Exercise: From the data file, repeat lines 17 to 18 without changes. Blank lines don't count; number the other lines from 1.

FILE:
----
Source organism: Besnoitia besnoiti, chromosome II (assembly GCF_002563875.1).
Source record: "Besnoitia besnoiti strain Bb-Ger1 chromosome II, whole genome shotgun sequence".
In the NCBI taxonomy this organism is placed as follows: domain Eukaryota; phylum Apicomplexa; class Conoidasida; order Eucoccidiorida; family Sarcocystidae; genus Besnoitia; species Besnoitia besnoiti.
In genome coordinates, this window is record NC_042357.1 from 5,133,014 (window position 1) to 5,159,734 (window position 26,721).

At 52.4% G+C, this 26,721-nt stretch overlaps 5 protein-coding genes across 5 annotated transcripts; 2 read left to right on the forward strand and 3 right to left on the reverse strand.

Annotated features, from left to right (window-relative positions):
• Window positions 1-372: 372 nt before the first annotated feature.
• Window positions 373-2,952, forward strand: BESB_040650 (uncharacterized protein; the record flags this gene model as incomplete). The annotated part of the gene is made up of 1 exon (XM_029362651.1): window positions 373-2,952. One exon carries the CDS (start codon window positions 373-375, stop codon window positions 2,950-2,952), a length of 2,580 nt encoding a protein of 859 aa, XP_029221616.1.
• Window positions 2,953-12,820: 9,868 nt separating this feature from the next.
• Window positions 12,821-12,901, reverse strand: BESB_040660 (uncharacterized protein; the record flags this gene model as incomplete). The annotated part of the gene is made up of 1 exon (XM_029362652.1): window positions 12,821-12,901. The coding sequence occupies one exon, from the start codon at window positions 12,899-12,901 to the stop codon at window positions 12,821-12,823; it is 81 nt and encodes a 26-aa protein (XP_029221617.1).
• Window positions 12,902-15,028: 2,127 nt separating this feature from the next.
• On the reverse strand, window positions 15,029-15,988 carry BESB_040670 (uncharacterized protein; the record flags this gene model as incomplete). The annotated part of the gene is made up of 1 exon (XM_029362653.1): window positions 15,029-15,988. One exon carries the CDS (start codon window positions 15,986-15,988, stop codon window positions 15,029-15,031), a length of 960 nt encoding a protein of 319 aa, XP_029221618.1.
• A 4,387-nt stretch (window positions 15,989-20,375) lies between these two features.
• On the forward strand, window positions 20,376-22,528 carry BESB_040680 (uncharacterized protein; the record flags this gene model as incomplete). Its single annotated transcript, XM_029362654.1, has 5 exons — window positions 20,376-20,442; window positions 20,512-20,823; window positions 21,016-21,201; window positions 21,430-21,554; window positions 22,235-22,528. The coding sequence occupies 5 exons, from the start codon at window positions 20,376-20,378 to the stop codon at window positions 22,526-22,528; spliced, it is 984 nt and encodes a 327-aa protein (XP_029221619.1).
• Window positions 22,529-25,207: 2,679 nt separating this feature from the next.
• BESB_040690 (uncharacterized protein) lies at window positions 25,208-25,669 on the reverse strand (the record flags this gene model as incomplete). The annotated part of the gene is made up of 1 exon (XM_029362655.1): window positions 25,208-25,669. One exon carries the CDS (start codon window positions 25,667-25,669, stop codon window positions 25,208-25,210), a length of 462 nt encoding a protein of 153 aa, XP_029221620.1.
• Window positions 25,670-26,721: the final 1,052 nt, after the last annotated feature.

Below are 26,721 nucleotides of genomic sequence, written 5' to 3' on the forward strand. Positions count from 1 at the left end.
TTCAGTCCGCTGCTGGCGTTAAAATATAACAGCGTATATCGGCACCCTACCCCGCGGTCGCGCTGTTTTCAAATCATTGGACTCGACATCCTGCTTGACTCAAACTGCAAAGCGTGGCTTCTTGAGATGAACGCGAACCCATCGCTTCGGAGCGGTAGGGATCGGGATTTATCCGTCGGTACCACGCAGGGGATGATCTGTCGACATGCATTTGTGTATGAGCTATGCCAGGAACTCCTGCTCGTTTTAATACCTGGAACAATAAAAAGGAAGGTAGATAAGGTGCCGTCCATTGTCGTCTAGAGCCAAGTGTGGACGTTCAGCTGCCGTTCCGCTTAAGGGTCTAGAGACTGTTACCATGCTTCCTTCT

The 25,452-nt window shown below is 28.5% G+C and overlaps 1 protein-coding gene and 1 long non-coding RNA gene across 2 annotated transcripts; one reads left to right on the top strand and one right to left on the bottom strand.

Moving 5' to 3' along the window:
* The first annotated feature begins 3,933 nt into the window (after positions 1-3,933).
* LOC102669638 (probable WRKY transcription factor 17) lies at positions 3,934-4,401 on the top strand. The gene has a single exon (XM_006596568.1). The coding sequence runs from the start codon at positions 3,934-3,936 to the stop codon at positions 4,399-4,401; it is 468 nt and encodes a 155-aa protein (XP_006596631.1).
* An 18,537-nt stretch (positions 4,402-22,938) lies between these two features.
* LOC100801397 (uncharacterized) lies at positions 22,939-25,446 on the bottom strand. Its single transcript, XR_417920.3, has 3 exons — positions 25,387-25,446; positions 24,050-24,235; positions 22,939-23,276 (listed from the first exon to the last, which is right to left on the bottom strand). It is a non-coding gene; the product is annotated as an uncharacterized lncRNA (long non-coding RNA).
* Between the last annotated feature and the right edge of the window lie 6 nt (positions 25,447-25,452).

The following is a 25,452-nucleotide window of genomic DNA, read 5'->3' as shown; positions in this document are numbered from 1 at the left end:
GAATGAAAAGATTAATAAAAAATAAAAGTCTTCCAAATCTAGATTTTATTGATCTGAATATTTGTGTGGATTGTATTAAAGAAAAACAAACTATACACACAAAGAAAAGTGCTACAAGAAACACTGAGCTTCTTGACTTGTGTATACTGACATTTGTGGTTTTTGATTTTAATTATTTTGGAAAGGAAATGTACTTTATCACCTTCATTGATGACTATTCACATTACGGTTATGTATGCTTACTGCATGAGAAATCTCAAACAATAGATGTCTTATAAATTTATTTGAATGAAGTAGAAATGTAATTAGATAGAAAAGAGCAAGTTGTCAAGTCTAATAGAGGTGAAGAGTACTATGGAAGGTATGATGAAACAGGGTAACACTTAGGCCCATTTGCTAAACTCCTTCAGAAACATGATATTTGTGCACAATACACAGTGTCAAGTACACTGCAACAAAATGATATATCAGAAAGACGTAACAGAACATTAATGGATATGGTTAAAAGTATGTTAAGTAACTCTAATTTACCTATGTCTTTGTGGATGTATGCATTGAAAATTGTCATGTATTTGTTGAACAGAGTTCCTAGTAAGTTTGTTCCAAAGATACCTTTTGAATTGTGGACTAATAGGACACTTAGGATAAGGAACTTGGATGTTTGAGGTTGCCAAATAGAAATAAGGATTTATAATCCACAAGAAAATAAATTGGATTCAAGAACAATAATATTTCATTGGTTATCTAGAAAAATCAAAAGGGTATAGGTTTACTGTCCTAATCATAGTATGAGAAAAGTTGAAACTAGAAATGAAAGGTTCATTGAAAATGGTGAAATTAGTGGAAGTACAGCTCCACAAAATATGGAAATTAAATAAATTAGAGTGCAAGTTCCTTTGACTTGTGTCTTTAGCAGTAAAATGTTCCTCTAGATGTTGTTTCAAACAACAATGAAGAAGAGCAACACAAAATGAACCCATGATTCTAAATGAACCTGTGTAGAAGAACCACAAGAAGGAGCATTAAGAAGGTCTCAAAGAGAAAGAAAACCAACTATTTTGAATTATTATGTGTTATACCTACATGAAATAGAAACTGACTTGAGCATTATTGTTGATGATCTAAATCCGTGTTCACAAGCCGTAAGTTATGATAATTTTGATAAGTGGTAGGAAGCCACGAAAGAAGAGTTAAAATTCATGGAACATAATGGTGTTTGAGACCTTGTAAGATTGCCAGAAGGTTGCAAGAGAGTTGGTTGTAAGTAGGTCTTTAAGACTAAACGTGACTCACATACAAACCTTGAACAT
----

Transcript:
• Window positions 25,670-26,721: the final 1,052 nt, after the last annotated feature.

Below are 26,721 nucleotides of genomic sequence, written 5' to 3' on the forward strand. Positions count from 1 at the left end.